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Exclusive City of Heroes developer diary on the design of Dual Pistols animation

Eliot Lefebvre
06.01.10
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Even if you hate the ranged powers in City of Heroes with the heat of the sun, it's impossible to deny how stylish the animations for Dual Pistols look. The amount of movement in every single power makes the set feel organic and action-oriented, regardless of any other mechanical elements. But what went into making one of the marquee power sets for Going Rogue look so fluid and interesting?

Nelson Tam, an animation artist for Paragon Studios, was the mastermind behind the gun-fu on display for heroes and villains alike. In our exclusive developer diary, "How John Woo Inspired my Gun Fu," he explains how the animations came to life, from the earliest point of conception to the finished product that players can enjoy. City of Heroes players have clamored for the set nearly since the launch of the game, but as the diary explains, it wasn't necessarily quite so easy to get it to look right in the game. Click on past the cut!


Hello! I'm Nelson, a character animator at Paragon Studios. I'd like to talk to you about one of the coolest projects I've ever worked on – the Dual Pistols Power Set for City of Heroes Going Rogue.

It's easy to make a sword look cool -- but how do you make firing a gun look cool when all you really do is pull a trigger?

"Unlike swinging a sword, which includes a lot of body motion, firing a pistol only requires one finger."

Our vision of "Dual Pistols" was something flashy, stylish, badass and cool. It couldn't be just a guy holding two guns. It had to be awesome. I was waiting all my life for this chance. I'm originally from Hong Kong, so the movies of John Woo and the stunts of Chow Yun-Fat, Jacky Chan, and Jet Li live within my blood! The gears in my brain started to spin, and I was like "yeah baby, bring it on!!" We were going to go John Woo.

For the next couple weeks, I did nothing but look for dual pistol references. I watched a lot of old movies, went through YouTube to find cool action clips, read a lot of comic books and read even more manga. (What a great job I have!)

One of the biggest challenges in making the Dual Pistols Power Set is the choreography design. Unlike swinging a sword, which includes a lot of body motion, firing a pistol only requires one finger. Not to mention we had to create nine different powers for the entire Dual Pistols Power Set, each with a unique animation. My first approach was to study the strong poses from classic films such as Hard-Boiled and Face-Off.

An equation I use to help me design is Good Animation = The Right Pose at the Right Time.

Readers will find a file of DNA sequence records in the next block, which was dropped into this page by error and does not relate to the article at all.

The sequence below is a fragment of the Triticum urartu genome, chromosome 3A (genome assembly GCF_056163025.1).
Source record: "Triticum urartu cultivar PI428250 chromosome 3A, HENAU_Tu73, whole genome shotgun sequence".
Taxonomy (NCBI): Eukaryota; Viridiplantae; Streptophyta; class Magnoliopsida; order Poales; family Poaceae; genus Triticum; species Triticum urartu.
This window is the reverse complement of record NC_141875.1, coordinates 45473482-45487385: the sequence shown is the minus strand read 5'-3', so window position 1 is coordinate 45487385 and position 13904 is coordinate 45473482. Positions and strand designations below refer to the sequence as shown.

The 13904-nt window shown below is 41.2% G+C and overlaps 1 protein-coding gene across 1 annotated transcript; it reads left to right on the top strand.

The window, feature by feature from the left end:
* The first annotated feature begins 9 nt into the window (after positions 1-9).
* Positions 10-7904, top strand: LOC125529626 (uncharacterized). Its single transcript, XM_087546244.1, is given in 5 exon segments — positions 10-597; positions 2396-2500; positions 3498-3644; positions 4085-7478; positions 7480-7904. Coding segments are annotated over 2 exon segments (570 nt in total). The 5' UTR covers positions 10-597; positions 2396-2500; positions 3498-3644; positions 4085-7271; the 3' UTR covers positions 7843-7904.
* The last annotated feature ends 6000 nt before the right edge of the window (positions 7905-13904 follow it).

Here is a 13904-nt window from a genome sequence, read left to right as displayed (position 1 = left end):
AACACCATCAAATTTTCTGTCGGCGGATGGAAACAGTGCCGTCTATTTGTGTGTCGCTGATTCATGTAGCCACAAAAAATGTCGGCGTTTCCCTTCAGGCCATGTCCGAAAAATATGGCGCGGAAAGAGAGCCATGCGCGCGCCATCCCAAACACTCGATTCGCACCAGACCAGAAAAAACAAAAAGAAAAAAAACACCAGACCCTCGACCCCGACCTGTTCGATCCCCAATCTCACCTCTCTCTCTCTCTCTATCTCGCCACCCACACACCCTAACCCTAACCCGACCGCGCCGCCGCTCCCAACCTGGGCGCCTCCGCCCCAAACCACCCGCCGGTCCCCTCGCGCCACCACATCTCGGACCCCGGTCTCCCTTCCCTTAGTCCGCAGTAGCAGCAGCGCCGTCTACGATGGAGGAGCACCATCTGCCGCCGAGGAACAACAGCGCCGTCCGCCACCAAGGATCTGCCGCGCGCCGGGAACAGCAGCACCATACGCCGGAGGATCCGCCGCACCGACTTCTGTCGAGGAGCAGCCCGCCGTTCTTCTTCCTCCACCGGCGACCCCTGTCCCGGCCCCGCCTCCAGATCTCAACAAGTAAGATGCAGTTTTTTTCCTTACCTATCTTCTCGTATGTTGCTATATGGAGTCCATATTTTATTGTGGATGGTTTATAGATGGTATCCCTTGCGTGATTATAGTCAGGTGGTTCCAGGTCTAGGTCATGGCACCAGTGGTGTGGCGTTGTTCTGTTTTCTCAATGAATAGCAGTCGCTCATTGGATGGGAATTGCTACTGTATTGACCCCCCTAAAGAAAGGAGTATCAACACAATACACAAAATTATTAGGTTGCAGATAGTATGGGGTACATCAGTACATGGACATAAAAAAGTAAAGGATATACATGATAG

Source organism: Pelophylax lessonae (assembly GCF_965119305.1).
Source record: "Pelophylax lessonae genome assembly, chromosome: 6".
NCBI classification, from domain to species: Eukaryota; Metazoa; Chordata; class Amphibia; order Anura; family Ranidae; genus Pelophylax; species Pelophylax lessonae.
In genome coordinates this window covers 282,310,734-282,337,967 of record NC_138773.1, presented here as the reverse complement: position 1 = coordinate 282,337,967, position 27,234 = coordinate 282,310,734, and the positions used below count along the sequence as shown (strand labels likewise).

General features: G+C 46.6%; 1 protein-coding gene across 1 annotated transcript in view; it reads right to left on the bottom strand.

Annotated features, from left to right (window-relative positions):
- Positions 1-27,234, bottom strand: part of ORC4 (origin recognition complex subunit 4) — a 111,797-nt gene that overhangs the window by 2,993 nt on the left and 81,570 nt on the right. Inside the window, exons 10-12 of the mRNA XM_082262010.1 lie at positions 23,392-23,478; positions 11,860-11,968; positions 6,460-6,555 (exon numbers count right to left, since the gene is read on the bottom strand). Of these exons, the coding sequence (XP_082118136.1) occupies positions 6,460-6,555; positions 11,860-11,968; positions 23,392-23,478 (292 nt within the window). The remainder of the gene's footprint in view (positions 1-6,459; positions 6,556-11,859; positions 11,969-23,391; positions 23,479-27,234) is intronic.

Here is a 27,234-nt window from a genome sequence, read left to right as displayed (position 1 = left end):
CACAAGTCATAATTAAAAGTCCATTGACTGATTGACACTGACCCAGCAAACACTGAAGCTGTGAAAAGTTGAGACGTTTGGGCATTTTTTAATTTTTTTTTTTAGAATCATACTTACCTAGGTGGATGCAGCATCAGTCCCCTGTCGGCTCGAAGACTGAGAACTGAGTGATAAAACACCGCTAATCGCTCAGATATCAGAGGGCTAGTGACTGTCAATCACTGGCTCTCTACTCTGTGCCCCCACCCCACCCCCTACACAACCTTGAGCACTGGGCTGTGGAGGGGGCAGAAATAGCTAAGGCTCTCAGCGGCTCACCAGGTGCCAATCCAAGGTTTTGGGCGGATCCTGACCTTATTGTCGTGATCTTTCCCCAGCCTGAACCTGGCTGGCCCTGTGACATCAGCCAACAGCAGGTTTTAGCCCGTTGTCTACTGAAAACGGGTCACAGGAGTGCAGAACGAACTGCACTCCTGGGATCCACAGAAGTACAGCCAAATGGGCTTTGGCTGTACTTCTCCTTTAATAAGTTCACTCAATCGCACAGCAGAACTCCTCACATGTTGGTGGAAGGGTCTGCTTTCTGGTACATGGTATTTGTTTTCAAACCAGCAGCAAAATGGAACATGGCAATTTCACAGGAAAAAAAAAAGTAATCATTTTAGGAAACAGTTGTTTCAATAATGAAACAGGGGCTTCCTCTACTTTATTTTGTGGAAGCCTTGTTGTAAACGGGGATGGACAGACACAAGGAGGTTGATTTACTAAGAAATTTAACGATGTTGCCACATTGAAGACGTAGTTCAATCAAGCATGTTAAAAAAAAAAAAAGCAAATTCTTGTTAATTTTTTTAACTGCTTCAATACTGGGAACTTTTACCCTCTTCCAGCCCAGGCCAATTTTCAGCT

Pointing your gun at the enemy and firing is boring. But spread out the legs, keep the hips low, thrust the gun forward as if you are sticking out a sword and then firing off your pistol... that makes for great animation!!

To further exaggerate the power, the idea of Gun Fu was discussed. In the realm of gaming, making combat seem realistic isn't my main concern. I want to make fighting look amazing. I want to emphasize the beauty of combat – bullet ballet, gymnastic gunplay, curving bullets – all of these became my inspirations.

As an example, the "Piercing Rounds" Dual Pistols power allows the user to "fire a pistol with deadly precision in a very narrow cone and piercing up to three enemies."

How was I going to visually present the idea of "deadly precision?" I decided to treat the pistol as a spear, have the player toss the gun into the air, turn his body around, grab the gun back into his hand, and thrust out with the arms at the same time as the pistols fire. Is it practical to fire a pistol this way? No. does it look badass? Hell yeah!!

For Gun Fu inspiration, the movie "Equilibrium" was recommended by many people. The Gun Fu combat in the movie is totally over the top, so it was perfect for me. I felt like the acrobatic fight scenes were meant to be put in a video game, and it later became one of my inspirations for my favorite power, "Hail of Bullets."

Movies weren't enough though so I ended up spending a lot of time acting out the animation too. Paragon bought us some air guns for "research" and I even videotaped myself trying all of the animations until I was finally happy with the poses and timing. When you see the Dual Pistols animation in-game, that's actually me!

If you want to know more about how we made City of Heroes Going Rogue, come by our Facebook fan page, where we'll keep posting more information about the development process. Thanks!

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